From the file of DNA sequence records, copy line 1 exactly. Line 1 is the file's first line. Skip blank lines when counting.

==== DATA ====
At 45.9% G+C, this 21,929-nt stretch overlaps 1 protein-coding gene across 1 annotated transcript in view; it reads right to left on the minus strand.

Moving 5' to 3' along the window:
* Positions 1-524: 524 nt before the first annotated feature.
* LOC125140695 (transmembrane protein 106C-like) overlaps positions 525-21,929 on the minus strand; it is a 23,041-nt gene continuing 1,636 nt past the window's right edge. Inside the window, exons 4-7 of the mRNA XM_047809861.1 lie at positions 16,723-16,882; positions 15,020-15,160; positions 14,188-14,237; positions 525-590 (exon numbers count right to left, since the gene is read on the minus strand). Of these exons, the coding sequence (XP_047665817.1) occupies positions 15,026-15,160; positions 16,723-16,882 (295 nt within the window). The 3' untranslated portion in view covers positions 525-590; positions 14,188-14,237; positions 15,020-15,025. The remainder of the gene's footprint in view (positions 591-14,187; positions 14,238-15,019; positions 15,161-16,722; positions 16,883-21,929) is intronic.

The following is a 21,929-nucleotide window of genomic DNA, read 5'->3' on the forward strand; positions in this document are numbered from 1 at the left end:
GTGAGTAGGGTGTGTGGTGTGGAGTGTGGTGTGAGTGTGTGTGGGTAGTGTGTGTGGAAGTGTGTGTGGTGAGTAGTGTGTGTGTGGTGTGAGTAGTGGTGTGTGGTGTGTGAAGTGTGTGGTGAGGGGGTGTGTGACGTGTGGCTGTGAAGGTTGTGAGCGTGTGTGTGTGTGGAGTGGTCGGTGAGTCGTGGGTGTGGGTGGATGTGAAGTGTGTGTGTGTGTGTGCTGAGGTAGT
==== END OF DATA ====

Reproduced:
At 45.9% G+C, this 21,929-nt stretch overlaps 1 protein-coding gene across 1 annotated transcript in view; it reads right to left on the minus strand.